It is the time of year when a lot of time is spent by the pool, on the beach, in the sun and out in the yard. While fun and relaxing, these activities can also be risky to potentially hazardous. By following these simple guidelines for summer safety, you can help to minimize the risks to you and your loved ones for greater enjoyment of the season.
For babies under six months, it is recommended to avoid sun exposure. Dress infants in lightweight long pants and long-sleeved shirts and have them wear a wide-brimmed hat to protect the face and neck. A minimal amount of sunscreen with at least 15 SPF to small areas (i.e. face and back of hands) is okay.
For young children, an SPF of at least 15 that protects against UVA and UVB rays is recommended. Apply at least 30 minutes before going outside and remember to use even on cloudy days.
For older children and adults, the best protection against the sun is to cover up: wide-brimmed hats, sunglasses and cotton clothing with a tight weave. Try to stay in the shade as much as possible and limit sun exposure during the most intense times of the day (10 am – 4 pm). Sunscreen with at least SPF 15 is recommended. Remember to re-apply every two hours and after swimming or sweating. Be careful around water and sand as they reflect UV rays and may result in quicker sunburns.
Intense activities of at least 15 minutes should be reduced in high heat and high humidity conditions. Allow for acclimatization to the heat. Ensure adequate hydration with either water or sports drinks both BEFORE and DURING (5 oz. for a child under 90 pounds and 9 oz. for an adolescent weighing 130 pounds every 20 minutes); even if the child does not feel thirsty. Clothing should be light-colored and lightweight; one layer only to facilitate evaporation of sweat.
Fences should be installed around all sides of a pool and to prevent a young child from going through, over or under. Pool gates should open OUT from a pool and need to be able to self-close and self-latch. Latches should be positioned outside the reach of a young child. Keep rescue equipment (fiberglass so it does not conduct electricity), a life preserver and portable telephone/cell phone accessible in the need of an emergency. Inflatable swimming aids are not recommended as they are not a substitute for approved life vests and may give a child a false sense of security. Children should ALWAYS be closely supervised in and around a pool. Swimming at a facility with certified lifeguards is recommended because they can provide emergency care if needed. Lifeguards, however, cannot substitute for the individualized supervison a parent can provide.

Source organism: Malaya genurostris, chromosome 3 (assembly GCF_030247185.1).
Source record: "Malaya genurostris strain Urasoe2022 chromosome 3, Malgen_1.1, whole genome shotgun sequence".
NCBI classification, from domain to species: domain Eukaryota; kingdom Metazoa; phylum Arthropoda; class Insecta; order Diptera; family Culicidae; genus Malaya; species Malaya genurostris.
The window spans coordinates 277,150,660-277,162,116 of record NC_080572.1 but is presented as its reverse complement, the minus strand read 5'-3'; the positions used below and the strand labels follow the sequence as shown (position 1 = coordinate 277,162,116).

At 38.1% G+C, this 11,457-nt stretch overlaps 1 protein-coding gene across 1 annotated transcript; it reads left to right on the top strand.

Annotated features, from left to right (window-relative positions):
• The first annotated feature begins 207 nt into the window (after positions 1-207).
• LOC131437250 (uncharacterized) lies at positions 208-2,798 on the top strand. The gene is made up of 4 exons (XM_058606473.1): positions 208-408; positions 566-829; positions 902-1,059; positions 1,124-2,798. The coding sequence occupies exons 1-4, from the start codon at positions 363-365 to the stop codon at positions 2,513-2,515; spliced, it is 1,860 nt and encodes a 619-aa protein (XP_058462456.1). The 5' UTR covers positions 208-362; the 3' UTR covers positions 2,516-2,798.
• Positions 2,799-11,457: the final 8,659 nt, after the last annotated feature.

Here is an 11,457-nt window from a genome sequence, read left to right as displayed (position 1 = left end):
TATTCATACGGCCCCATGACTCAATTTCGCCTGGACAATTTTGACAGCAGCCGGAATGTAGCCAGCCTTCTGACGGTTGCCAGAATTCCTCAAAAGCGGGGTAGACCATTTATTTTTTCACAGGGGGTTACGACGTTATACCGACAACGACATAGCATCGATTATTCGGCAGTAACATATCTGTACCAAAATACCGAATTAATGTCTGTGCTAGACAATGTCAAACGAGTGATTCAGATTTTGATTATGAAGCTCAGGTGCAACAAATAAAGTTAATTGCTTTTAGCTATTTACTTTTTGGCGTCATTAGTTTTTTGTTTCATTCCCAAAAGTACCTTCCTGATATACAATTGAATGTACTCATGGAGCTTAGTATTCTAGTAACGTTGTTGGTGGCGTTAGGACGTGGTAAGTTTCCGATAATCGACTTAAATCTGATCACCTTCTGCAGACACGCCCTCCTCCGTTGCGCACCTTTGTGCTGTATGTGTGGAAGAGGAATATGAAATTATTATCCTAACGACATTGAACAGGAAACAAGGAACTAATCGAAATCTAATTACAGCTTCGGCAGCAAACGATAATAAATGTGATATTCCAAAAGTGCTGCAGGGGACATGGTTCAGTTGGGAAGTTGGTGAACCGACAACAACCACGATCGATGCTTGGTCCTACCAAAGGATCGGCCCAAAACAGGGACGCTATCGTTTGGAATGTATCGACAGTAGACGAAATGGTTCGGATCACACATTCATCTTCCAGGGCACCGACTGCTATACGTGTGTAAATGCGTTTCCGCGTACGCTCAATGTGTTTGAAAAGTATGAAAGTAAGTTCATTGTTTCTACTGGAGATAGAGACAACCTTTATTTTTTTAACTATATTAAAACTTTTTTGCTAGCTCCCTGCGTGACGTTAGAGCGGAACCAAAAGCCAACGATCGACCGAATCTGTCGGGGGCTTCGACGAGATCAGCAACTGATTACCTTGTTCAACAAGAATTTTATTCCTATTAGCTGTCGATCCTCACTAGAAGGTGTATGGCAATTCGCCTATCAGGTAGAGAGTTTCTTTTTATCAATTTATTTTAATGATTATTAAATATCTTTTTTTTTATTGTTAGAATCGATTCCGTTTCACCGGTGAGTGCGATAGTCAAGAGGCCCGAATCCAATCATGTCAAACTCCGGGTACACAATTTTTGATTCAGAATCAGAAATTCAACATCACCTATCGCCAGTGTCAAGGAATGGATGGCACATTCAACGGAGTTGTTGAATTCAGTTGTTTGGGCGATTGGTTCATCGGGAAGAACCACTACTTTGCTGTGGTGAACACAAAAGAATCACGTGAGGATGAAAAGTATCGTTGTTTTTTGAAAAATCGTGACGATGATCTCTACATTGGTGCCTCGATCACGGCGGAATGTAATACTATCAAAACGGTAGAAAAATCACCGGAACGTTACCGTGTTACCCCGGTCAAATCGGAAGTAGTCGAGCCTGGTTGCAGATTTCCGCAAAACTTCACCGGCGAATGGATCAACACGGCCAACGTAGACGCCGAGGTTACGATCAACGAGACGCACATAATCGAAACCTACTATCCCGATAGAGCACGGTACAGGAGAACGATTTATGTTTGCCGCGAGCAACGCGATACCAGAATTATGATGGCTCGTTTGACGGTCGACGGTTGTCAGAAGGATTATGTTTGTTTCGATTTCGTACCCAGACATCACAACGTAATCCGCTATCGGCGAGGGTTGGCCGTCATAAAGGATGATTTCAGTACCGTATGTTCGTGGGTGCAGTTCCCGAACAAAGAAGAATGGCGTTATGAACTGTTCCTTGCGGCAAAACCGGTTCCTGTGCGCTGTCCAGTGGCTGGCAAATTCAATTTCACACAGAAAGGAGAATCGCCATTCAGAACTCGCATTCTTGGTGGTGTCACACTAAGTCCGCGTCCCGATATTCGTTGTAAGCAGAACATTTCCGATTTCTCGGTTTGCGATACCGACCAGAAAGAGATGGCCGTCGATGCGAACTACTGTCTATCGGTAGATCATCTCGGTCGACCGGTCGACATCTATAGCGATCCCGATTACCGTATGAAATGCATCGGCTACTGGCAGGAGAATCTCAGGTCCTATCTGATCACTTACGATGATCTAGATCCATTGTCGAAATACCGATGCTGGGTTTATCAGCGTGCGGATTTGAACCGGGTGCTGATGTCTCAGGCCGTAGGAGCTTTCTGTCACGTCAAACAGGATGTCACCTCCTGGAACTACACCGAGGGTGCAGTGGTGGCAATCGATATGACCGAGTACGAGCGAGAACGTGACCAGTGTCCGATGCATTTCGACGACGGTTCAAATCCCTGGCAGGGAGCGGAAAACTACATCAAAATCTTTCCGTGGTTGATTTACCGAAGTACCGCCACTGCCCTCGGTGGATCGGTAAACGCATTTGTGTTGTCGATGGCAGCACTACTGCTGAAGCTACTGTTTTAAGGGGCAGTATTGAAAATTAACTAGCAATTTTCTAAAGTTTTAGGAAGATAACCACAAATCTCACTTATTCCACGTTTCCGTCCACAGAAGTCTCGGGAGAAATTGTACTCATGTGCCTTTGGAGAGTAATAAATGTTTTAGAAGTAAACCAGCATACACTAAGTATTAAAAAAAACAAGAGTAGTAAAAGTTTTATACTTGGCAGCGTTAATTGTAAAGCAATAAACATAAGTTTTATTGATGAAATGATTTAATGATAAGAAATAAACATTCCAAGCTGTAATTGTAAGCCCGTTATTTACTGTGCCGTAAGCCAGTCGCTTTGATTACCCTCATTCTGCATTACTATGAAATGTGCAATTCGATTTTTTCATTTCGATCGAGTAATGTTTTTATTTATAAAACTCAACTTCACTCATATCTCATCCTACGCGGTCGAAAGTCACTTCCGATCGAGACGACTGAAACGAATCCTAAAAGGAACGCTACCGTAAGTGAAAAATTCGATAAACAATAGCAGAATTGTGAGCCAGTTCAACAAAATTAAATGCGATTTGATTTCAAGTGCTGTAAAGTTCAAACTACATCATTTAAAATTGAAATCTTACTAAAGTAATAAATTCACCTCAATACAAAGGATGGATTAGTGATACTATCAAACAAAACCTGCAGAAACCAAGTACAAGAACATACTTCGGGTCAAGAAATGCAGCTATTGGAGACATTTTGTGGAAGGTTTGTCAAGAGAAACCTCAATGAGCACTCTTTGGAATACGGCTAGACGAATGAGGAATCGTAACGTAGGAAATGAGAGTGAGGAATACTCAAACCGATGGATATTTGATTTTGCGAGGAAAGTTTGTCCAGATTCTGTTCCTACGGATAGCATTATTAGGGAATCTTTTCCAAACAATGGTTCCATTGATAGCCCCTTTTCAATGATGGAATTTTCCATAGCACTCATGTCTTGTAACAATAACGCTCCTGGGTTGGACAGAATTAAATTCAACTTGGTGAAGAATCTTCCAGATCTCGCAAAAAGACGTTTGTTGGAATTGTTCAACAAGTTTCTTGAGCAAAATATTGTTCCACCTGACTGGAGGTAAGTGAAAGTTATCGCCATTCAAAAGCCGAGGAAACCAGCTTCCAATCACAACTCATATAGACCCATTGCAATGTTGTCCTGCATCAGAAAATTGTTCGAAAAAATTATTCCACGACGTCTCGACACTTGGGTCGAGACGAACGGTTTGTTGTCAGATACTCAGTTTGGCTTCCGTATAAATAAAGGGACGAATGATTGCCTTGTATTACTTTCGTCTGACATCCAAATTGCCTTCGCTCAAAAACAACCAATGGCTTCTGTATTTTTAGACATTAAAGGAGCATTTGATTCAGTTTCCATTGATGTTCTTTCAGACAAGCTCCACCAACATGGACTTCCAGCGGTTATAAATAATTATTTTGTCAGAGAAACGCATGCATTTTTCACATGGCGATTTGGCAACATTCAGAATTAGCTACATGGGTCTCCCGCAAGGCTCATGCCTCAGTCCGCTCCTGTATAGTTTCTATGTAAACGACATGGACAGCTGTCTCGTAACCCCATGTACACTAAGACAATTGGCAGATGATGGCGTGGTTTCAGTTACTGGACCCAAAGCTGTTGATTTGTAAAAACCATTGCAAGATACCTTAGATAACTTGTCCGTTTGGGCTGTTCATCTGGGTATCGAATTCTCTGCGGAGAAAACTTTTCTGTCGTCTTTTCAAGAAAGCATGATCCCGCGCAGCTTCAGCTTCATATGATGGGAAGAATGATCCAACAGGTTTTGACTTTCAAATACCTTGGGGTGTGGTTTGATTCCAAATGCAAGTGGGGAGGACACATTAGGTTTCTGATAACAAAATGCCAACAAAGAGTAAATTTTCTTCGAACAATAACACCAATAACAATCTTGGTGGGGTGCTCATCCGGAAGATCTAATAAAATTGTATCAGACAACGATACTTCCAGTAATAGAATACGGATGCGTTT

Avoid scented soaps, perfumes and hair spray. Avoid areas where insects flourish, such as areas of stagnant water, uncovered foods and blooming flowers. Avoid bright clothing and flowery clothes. In the event of a bee sting, remove the visible stinger by gently scraping horizontally with a card or fingernail. Avoid combination sunscreen and insect repellant, as sunscreen should be reapplied every two hours but insect repellant should not be reapplied. Insect repellants with DEET are most effective against ticks and mosquitoes. For children over two months of age, insect repellant with 30% DEET is recommended (products with only 10% DEET protects for only about 30 minutes). DEET should not be used on infants under two months of age. Be sure to wash off the insect repellant when back indoors.
Protective surfaces should be used on all playgrounds: either safety-tested mats or loose-filled materials (i.e. shredded rubber, sand, wood chips) maintained to a depth of at least 9 inches. These surfaces should be extended at least 6 feet in all directions from the equipment. Be sure to inspect all equipment for defects or wear and tear. Swing seats should be made of a soft material such as rubber or plastic. Children can strangle themselves on ropes, leashes, etc. attached to equipment so this should be avoided. Metal surfaces can get very hot in the sun; be sure to check before allowing your children on to avoid burns. Home trampolines are not recommended. And, of course, children should always be supervised on playground equipment.
For kids just learning to ride a bike, do not push them to ride a two-wheeled bike until they are ready. Make sure bikes are fitted properly to your child. Helmets are paramount; make sure they meet the CPSC safety standard. They need to fit properly: straps should be securely fastened and you should not be able to move the helmet in any direction when it is on. Remember, children learn best from parents, so you should wear one too. Since helmets are designed to absorb significant impact, it is recommended that the helmet be replaced after an impact event, even if it does not appear to be damaged and no head injury was sustained.
Scooter and Skateboard Safety
Avoid traffic when riding these. Safety gear is important: helmets, knee and elbow pads, and wrist guards. The same helmet fitting and replacing recommendations for riding bicycles applies to riding scooters and skateboards as well. Home-made ramps and jumps are dangerous.
Lawn Mower Safety
You should use a lawn mower that stops automatically if the handle is let go. Children under the age of 16 should not use riding mowers. Do not allow children to ride as a passenger on riding mowers. Children under the age of 12 should not use walk-behind mowers. Wear sturdy shoes (no sandals) when mowing the grass. Clear the area before mowing (i.e. stones, twigs, toys) to prevent flying debris. Eye and ear protection should be used as well. Always turn off the mower and wait for the blades to stop completely before removing the grass catcher or clearing the discharge chute. And, never attempt to fill the gas tank when the lawn mower is running.
Source: The American Academy of Pediatrics, 2009: AAP Summer Safety Tip Sheet